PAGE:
• Frati, Ludovico, ed. “Il Purgatorio di S. Patrizio secondo Stefano di Bourbon e Umberto da Romans.” Giornale Storico della Letteratura Italiana 8 (1886): 140–79. Discusses this version of St. P’s P concluding that it does not belong to the body of literature on which Dante relied.
  • Frati, Ludovico, ed. “Tradizioni Storiche del Purgatorio di San Patrizio.” Giornale Storico della Letteratura Italiana 17 (1891):46–79. Discusses the importance and popularity of this legend and lists Latin, French, Provençal, English, Spanish, Italian, and Swedish versions with editions.
  • Gardiner, Eileen. Visions of Heaven and Hell before Dante New York: Italica Press, 1989, 135–48. Includes English translation of the Tractatus with notes and bibliography.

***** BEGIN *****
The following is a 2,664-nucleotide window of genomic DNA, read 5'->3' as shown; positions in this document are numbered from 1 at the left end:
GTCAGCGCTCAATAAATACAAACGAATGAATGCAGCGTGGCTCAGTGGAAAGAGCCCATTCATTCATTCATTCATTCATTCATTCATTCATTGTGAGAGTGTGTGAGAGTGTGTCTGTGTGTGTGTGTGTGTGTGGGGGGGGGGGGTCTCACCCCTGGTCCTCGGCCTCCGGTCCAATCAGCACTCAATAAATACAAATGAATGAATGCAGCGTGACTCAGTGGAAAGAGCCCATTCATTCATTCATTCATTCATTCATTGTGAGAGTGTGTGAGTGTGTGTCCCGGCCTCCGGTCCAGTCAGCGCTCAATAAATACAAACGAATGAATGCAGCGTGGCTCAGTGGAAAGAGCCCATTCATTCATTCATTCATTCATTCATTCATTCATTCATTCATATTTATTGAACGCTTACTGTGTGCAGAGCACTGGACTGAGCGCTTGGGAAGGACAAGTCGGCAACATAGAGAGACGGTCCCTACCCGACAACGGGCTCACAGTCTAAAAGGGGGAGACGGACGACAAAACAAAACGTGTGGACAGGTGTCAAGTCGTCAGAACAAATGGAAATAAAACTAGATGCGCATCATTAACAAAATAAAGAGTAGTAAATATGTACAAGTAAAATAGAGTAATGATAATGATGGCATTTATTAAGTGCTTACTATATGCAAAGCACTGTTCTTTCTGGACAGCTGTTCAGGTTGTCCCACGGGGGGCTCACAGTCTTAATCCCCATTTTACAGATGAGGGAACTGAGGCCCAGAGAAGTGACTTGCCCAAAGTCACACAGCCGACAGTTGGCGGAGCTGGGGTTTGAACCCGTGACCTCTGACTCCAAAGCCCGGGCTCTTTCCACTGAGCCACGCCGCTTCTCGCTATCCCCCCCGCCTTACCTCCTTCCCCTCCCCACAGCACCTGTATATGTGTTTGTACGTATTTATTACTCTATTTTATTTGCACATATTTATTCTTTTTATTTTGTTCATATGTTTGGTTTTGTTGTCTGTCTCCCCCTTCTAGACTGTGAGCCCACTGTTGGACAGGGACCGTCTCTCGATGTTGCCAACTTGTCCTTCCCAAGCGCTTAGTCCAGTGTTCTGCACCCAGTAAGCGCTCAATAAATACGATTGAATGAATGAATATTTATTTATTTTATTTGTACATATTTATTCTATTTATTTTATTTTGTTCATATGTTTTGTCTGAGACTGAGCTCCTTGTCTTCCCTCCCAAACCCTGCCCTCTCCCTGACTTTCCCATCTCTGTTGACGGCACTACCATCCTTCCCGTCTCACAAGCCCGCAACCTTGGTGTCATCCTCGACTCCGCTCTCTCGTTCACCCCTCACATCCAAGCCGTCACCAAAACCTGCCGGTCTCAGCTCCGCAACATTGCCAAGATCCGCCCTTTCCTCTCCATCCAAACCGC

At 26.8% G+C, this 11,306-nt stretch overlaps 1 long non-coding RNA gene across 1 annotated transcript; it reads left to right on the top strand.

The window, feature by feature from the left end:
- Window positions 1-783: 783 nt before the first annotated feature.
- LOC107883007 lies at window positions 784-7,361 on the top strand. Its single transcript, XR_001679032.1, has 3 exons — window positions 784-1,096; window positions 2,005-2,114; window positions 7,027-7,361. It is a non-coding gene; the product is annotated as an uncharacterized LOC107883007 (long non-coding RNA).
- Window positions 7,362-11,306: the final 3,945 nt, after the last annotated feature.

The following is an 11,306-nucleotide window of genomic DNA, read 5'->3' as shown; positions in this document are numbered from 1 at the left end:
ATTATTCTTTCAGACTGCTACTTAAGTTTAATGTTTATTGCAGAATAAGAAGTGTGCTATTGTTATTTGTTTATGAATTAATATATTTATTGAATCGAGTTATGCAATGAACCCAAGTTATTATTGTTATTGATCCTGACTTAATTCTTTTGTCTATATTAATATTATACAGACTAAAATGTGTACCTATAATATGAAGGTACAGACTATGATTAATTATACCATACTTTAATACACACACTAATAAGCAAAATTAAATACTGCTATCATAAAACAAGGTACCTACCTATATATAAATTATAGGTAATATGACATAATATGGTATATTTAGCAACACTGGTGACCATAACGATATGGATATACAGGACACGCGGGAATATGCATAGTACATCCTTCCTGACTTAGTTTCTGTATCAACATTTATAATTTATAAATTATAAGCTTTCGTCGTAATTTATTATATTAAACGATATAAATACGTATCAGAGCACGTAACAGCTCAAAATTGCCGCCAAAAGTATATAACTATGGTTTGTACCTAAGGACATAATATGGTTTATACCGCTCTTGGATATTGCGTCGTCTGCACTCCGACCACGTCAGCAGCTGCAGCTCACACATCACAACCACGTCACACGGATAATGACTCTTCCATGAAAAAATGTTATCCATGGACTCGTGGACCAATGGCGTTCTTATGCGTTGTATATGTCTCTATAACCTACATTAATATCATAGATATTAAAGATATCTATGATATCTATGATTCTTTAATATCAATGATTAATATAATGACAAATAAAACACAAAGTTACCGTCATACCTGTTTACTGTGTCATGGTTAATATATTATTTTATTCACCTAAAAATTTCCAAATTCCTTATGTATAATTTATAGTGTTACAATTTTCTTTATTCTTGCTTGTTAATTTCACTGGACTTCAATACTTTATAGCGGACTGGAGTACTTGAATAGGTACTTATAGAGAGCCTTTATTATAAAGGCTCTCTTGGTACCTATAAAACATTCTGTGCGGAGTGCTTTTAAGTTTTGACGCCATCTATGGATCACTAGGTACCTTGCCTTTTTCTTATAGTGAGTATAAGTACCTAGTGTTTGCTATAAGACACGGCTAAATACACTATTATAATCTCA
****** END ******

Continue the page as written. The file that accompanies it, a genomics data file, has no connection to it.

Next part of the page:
• Grion, Giusto. “Il pozzo di San Patrizio.” Il Propugnatore 3 (1870): 67–149. Edition of the Venetian text of the Owein legend with  introduction.
  • Hammerich, L.L., ed. Visiones Georgii: Visiones quas in Purgatorio Sancti Patricii vidit Georgius Miles deUngaria, A.D. MCCCLIII. Copenhagen: Host, 1931. Critical edition of Latin text of the Vision of George Grissophan or George of Hungary. Introduction on mss.
  • Hammerich, L.L., ed. “Le pelerinage de Louis d’Auxerre au Purgatoire de S. Patrice.” Romania 55.127 (1929) :118–24. Correction to the Latin text with the help of a Catalan version.
  • Holdsworth, C. J. “Eleven Visions Connected with the Cistercian Monastery of Stratford Langthorne.” Citaux: Commentarii Cistercienses 13 (1962): 185– 208. Presents Latin texts with brief introduction to Lambeth Palace 51, Peter of Cornwall’s Liber revelationum, which includes a version of St. Patrick’s Purgatory.
  • Horstmann, Horstmann, Carl. Early South English Legendary. Early English Text Society 87. London: E.E.T.S., 1887, 199–220. Edition of Middle English text based on Laud 108, Bodley 186 and 692, Egerton 1993. (Reprinted from Horstmann, Altenglische Legenden Paderbom, 1875.)